Soaring fuel prices will not swell government coffers, claims Department

·3 min read

Despite soaring prices, the King government says it will not reap a financial windfall from increased HST revenue charged on fuel products.

When pressed to supply data to support the claim, a spokesperson for the Department of Finance said exact figures will not be available until the fall fiscal update.

Between December 2021 and April 2022 the average price of unleaded fuel per litre increased from $1.34 to $1.71, according to Statistics Canada. It’s likely May’s average could jump to $2 or more.

When the cost of gas increases so does government’s share because HST is charged at 15 per cent on the total price including taxes and fees. The province gets 10 per cent and the federal government gets 5.

As a component of the total cost of a litre, HST has jumped from 14.7 cents the first week of June 2021 to 28.5 the same time this year.

“Consumption is the main indicator for fuel revenue, not price per litre,” a statement from the department said, explaining why increased provincial revenue from fuel is not expected overall.

A rough calculation by The Graphic estimates the province generated a couple of million more in HST on gas and diesel between January and March 2022 compared to 2021. HST charged per litre has continued to rise since.

But HST isn’t the only fee collected on gas. Fixed gas tax and carbon levies are also factored into the price seen at the pumps. These revenues decreased by a few million during the first three months of 2022 based on changes in consumption.

The province estimates the total amount of fuel sold will remain lower for the rest of the year, negatively impacting provincial revenue. The assumption is based on a belief fewer people will travel because of the high cost of fuel, which is also expected to impact discretionary income individuals have to pay for other goods and services which would usually lead to tax revenues.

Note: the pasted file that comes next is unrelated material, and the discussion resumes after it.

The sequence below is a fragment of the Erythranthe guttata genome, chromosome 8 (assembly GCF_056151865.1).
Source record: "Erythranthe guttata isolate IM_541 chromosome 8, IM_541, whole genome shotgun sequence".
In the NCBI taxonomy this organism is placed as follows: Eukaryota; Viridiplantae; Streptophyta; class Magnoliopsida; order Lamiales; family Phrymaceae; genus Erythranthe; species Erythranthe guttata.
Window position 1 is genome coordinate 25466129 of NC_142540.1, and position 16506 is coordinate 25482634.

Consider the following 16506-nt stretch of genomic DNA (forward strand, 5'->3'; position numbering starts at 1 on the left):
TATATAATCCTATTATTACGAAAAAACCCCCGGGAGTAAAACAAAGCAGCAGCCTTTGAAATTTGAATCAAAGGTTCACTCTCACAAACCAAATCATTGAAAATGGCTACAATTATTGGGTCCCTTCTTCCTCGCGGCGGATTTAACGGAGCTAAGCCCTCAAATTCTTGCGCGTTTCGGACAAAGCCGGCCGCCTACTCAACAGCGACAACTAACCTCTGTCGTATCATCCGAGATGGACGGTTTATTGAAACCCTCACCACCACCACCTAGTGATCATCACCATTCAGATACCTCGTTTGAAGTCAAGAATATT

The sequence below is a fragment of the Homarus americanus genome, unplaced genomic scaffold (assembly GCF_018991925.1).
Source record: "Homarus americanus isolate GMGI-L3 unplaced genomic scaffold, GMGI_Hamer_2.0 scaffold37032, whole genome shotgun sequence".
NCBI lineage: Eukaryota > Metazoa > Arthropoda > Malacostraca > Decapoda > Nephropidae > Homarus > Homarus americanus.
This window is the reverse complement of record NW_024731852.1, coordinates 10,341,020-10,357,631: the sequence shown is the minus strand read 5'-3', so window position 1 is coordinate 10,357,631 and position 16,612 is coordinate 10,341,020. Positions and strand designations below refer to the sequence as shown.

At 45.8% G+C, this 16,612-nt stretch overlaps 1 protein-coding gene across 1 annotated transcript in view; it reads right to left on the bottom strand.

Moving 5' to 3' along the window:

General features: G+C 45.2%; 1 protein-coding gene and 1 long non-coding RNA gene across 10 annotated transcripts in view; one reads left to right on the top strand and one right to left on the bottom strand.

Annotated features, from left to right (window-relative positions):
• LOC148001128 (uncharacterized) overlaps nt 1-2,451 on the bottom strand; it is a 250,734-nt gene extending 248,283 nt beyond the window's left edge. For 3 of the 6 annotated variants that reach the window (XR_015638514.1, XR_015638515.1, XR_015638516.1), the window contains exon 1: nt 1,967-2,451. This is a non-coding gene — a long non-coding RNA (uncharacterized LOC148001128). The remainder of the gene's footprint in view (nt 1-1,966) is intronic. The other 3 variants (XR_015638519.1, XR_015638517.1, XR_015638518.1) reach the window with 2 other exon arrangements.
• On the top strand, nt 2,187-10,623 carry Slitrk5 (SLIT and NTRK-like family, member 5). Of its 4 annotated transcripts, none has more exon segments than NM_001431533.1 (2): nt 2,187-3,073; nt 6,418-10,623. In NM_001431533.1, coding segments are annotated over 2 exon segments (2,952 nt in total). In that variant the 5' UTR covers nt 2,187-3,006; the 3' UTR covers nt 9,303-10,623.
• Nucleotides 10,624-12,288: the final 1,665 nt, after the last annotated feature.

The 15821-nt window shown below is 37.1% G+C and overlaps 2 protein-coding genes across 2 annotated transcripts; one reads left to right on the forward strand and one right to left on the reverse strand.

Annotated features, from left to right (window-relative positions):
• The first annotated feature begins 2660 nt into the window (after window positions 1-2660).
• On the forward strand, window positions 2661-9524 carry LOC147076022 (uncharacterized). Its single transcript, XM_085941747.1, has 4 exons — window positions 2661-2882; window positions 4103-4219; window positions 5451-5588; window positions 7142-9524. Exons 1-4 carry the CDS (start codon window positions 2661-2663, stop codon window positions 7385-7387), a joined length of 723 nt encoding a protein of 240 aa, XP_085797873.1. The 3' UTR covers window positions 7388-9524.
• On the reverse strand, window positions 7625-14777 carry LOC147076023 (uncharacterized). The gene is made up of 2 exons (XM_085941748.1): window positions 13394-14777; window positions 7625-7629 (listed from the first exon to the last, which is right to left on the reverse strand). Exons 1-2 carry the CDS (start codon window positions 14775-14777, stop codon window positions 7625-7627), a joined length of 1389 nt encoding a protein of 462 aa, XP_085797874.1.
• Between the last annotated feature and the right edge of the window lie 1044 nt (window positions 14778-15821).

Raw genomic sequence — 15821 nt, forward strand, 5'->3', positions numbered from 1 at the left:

Government’s forecast did not factor potential increases in traffic as pandemic restrictions ease and people are motivated to travel.

The carbon tax also increased May 9 from 6.6 to 11.05 cents per litre on gasoline and from 8.05 to 14.01 cents on diesel. There are no levies on furnace oil.

Opposition leader Peter Bevan-Baker says any increase in tax revenue pales in comparison to profits being made by oil companies.

He says there are ways the federal and provincial governments could buffer the impact, without decreasing tax revenue, especially on lower income Islanders who are struggling the most.

As an effect of an agreement between the previous MacLauchlan government and the federal government, a portion of funds from the federal-provincial carbon levy are used to reduce provincial gas tax collected at the pumps to the current 8.47 cents per litre for gas. Another portion is used to fund government green initiatives such as encouraging Islanders to buy solar panels, heat pumps or electric cars.

“Our party has always advocated that 100 per cent of that levy money should go directly to Islanders, and at the moment, that is not what’s happening,” Mr Bevan-Baker said.

He estimated if the carbon levy funds that offset provincial gas taxes were given to Islanders, the average household could receive at least $650 per year, on top of the green incentives already in place.

Because a direct transfer system is not in place, lower income Islanders, some of whom pay for gas and its associated taxes, receive the least benefit and relief.

Mr Bevan-Baker believes, it’s important to pressure the federal government to impose higher taxes on giant oil corporations.

“They should not be seeing major profit increases while Islanders struggle to pay to fill their car.”

Rachel Collier, Local Journalism Initiative Reporter, The Eastern Graphic

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